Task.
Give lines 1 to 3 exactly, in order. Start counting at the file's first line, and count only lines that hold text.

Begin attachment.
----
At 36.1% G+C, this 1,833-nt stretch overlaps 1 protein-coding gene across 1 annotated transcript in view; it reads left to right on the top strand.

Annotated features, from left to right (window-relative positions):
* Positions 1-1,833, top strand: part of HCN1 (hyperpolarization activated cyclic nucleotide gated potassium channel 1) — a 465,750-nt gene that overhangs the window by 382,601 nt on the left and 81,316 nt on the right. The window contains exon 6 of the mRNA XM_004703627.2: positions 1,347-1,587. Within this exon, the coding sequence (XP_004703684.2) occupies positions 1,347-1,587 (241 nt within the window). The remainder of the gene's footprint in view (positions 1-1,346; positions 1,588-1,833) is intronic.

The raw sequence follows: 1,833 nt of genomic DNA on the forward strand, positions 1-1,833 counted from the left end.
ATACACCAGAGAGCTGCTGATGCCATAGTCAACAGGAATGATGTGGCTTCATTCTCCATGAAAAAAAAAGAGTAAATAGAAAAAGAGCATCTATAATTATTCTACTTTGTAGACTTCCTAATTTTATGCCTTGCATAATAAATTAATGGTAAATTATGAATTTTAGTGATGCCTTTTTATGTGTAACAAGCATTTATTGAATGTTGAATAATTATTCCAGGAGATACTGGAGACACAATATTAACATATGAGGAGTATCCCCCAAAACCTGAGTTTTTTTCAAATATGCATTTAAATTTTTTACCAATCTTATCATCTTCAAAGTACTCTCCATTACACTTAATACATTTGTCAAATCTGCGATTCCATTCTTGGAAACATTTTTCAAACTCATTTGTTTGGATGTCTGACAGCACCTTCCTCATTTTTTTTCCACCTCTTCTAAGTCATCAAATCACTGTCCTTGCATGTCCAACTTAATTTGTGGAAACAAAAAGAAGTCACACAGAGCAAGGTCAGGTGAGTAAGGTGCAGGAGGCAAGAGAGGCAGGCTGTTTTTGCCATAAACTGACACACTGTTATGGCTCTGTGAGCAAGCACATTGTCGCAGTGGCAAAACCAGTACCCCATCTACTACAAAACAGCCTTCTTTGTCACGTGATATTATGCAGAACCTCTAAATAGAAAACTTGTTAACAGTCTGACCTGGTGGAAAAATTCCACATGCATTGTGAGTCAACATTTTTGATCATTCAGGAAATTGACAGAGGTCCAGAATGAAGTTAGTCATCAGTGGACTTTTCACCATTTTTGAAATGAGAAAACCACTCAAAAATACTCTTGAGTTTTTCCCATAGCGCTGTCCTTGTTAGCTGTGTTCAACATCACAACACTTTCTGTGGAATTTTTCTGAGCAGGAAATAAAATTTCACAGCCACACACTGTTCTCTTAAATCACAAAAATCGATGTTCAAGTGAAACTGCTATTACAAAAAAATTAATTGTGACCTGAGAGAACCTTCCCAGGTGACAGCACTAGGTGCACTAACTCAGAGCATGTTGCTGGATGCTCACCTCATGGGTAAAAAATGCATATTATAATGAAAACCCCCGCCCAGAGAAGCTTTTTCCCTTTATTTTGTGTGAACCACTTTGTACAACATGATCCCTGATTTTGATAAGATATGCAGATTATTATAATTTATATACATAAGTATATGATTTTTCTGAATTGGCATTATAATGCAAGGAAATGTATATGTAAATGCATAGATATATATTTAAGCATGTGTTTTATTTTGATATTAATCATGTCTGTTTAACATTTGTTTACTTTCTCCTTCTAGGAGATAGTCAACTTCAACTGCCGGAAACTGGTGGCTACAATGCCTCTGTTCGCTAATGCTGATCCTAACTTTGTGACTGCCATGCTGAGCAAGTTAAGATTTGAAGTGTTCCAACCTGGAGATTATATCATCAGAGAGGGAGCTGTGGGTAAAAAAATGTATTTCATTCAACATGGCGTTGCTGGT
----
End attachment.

At 36.1% G+C, this 1,833-nt stretch overlaps 1 protein-coding gene across 1 annotated transcript in view; it reads left to right on the top strand.

Annotated features, from left to right (window-relative positions):
* Positions 1-1,833, top strand: part of HCN1 (hyperpolarization activated cyclic nucleotide gated potassium channel 1) — a 465,750-nt gene that overhangs the window by 382,601 nt on the left and 81,316 nt on the right. The window contains exon 6 of the mRNA XM_004703627.2: positions 1,347-1,587. Within this exon, the coding sequence (XP_004703684.2) occupies positions 1,347-1,587 (241 nt within the window). The remainder of the gene's footprint in view (positions 1-1,346; positions 1,588-1,833) is intronic.